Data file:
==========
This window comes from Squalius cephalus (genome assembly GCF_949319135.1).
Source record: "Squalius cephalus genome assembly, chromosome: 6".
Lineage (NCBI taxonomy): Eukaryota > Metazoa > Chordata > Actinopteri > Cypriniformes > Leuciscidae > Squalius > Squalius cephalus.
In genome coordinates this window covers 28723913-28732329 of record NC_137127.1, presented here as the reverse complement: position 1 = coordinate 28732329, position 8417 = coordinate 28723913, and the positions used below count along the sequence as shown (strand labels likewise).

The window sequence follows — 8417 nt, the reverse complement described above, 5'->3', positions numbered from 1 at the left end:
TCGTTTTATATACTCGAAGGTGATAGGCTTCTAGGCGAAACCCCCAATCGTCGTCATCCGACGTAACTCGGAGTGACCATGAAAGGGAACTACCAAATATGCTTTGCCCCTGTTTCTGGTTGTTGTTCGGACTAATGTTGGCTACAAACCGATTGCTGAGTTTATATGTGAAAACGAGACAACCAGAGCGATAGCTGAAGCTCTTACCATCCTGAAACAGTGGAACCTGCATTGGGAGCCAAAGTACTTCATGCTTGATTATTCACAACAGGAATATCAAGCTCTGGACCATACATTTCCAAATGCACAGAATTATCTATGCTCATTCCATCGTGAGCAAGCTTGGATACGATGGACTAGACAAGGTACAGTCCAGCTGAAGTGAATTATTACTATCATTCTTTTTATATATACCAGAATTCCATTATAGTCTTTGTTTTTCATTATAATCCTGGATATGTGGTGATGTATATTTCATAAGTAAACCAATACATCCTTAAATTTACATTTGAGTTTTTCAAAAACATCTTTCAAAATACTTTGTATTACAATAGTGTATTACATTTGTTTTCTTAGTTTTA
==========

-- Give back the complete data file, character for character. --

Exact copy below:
This window comes from Squalius cephalus (genome assembly GCF_949319135.1).
Source record: "Squalius cephalus genome assembly, chromosome: 6".
Lineage (NCBI taxonomy): Eukaryota > Metazoa > Chordata > Actinopteri > Cypriniformes > Leuciscidae > Squalius > Squalius cephalus.
In genome coordinates this window covers 28723913-28732329 of record NC_137127.1, presented here as the reverse complement: position 1 = coordinate 28732329, position 8417 = coordinate 28723913, and the positions used below count along the sequence as shown (strand labels likewise).

The window sequence follows — 8417 nt, the reverse complement described above, 5'->3', positions numbered from 1 at the left end:
TCGTTTTATATACTCGAAGGTGATAGGCTTCTAGGCGAAACCCCCAATCGTCGTCATCCGACGTAACTCGGAGTGACCATGAAAGGGAACTACCAAATATGCTTTGCCCCTGTTTCTGGTTGTTGTTCGGACTAATGTTGGCTACAAACCGATTGCTGAGTTTATATGTGAAAACGAGACAACCAGAGCGATAGCTGAAGCTCTTACCATCCTGAAACAGTGGAACCTGCATTGGGAGCCAAAGTACTTCATGCTTGATTATTCACAACAGGAATATCAAGCTCTGGACCATACATTTCCAAATGCACAGAATTATCTATGCTCATTCCATCGTGAGCAAGCTTGGATACGATGGACTAGACAAGGTACAGTCCAGCTGAAGTGAATTATTACTATCATTCTTTTTATATATACCAGAATTCCATTATAGTCTTTGTTTTTCATTATAATCCTGGATATGTGGTGATGTATATTTCATAAGTAAACCAATACATCCTTAAATTTACATTTGAGTTTTTCAAAAACATCTTTCAAAATACTTTGTATTACAATAGTGTATTACATTTGTTTTCTTAGTTTTA